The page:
I have been looking for one of these or similar vintage , TY, Cota, Sherpa T , Alpina, RL, KT for a few years now. They do crop up, but I was looking for one locally and scored a good one. I bought it 2 days after it was advertised. And there were a few others lined up after me. One guy was even gonna travel from Ontario just to see it. Thats a long long way from Calgary !!!
Price range I have no idea really $800 - $2000 depending on condition ? I'm not sure. Maybe someone else will chime in. They did come with lighting kits in europe I know for sure. Don't know about USA & Canada.
Lots were made as far as I know. People are just hanging on to them.
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Old 10-20-2011, 10:22 AM   #12
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As a teenager in British Columbia in the 70's, the Suzuki dealership I worked at, got a TL125 in on trade. While prepping it for resale, I took it out briefly for a quick riding impression, in an adjoining paved parking lot. Naturally I attempted a wheel loft and unlike every bike before or since, was instantly able to find the perfect balance point and modulate a safe and enjoyable wheelie, with just the throttle alone. The little four stroke's output was so gentle, linear and forgiving, that that brief ride is still vivid in my memory. My RL250 at that time, was forgiving of my limited skills in carrying lengthy wheelies, but didn't impart that totally natural feel of modulating the balance point, like that lovely TL125...

It would be worthwhile owning one, if only to just engage in endless catwalks...

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Old 10-20-2011, 08:09 PM   #13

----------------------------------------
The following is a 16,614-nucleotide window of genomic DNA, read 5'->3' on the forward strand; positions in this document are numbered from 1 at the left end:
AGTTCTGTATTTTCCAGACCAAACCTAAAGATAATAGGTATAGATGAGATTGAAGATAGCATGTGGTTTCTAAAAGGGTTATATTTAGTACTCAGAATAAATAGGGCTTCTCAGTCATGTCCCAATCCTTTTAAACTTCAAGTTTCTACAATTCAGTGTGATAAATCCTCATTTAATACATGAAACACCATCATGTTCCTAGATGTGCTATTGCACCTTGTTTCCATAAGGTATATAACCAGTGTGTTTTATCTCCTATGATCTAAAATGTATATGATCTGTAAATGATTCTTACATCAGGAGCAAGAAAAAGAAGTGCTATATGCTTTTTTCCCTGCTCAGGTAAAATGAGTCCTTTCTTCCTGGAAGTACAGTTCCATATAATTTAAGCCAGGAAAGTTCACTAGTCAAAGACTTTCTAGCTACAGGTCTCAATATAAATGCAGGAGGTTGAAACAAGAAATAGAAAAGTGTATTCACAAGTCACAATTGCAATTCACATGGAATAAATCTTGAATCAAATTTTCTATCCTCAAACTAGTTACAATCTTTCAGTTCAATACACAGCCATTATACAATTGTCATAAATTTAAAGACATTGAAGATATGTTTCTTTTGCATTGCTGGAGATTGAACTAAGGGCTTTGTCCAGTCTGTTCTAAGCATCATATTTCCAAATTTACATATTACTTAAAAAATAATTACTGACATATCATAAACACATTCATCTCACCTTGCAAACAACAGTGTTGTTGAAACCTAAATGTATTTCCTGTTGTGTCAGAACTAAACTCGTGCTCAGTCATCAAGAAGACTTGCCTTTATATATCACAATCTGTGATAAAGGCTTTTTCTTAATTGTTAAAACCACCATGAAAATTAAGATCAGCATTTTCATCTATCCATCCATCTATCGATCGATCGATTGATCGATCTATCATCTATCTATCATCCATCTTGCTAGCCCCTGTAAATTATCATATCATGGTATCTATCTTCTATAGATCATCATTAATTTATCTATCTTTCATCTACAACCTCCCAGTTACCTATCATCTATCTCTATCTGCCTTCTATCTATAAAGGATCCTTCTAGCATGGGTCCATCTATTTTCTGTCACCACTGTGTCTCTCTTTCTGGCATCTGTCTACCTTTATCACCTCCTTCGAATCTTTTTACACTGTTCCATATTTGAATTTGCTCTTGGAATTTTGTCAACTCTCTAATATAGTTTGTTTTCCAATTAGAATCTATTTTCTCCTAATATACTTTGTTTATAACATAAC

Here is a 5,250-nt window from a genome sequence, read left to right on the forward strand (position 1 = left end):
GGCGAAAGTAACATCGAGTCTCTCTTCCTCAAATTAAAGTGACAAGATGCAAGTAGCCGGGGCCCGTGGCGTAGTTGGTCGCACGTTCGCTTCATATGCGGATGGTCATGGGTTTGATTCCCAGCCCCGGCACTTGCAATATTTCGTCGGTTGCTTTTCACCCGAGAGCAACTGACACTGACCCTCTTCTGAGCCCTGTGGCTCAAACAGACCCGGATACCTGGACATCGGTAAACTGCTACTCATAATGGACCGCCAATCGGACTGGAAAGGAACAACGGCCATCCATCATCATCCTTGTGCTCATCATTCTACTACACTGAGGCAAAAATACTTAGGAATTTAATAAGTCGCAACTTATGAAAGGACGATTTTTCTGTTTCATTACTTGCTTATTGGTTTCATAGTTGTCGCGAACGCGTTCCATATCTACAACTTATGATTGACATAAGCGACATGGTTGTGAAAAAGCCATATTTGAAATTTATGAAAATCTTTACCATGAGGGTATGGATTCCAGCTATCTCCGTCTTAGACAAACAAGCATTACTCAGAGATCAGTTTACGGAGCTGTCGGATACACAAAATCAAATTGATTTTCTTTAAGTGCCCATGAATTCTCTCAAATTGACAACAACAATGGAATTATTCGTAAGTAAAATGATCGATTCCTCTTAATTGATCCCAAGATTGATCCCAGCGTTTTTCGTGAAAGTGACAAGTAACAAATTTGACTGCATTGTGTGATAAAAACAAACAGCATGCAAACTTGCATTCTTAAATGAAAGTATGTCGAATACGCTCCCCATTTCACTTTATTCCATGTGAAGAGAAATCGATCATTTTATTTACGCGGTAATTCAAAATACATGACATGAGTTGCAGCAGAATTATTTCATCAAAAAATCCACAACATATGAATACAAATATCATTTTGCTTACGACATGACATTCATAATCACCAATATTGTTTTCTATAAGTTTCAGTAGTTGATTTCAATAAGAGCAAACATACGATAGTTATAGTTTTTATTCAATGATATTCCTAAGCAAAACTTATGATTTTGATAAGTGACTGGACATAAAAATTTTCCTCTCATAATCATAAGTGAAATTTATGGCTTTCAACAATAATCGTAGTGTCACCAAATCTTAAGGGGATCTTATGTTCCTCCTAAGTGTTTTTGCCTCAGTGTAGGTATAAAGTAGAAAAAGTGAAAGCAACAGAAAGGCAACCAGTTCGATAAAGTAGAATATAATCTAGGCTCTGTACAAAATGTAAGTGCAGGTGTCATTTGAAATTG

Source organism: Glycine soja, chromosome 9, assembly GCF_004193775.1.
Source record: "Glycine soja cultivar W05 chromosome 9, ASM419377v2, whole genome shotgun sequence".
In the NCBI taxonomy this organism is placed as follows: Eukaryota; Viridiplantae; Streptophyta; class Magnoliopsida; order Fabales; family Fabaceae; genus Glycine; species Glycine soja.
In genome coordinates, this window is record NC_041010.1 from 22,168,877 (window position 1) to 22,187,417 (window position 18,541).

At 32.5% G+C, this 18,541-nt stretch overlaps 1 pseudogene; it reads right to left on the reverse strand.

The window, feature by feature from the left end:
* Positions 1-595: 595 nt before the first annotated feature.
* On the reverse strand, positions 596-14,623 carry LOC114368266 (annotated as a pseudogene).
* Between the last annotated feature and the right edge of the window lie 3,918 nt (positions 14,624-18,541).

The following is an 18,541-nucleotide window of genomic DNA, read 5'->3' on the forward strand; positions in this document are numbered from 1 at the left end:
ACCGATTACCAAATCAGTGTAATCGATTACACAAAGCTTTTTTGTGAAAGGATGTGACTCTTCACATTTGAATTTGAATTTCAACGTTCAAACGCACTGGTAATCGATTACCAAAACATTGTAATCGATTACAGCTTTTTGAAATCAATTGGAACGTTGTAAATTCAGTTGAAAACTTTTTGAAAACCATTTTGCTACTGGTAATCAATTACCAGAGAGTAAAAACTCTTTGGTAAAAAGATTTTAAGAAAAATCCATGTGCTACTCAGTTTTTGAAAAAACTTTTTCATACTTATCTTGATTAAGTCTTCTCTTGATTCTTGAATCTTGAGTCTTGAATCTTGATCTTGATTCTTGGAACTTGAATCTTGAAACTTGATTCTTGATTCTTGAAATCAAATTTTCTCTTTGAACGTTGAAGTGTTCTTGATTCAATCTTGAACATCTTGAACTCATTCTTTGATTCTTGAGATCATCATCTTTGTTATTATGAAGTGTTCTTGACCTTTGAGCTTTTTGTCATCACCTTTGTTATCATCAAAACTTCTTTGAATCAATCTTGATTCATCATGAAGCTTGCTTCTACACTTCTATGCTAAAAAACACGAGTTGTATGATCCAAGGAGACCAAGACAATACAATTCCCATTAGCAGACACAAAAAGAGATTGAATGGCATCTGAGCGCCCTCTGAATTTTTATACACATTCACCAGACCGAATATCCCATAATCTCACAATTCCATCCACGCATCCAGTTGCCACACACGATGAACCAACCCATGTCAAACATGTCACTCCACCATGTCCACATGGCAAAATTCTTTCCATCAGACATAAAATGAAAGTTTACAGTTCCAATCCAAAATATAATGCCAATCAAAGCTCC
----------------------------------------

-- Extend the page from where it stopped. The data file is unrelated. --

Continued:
JeffPM
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Great little bikes, the OPs bike looks just like mine that I bought for $700 in 1975. They weren't rare and I see them come up often enough. Conditions range from barely above parts bikes to really nice ones. As mentioned, they are well balanced with nice linear power and I'd pull long wheelies. Very rugged, too. If I had a convenient place to ride dirt around here, I'd pick one up again.
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Old 10-20-2011, 11:41 PM   #14
Garthe
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Thanks Steve...I can see one in my future (or should I say...my sons future).
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Old 10-21-2011, 09:46 AM   #15
Steve Young OP
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Hey Garthe,

Funny you mentioned it. But I also have a 3 1/2 yr old daughter who is desperate to get on a bike, my son has just turned 1yr. I'am planning to get one of those Oset electric trial bikes for my daughter next year (don't tell the missus) so we can have a play around.
If she progresses the TL would become hers. Then Daddy can get another one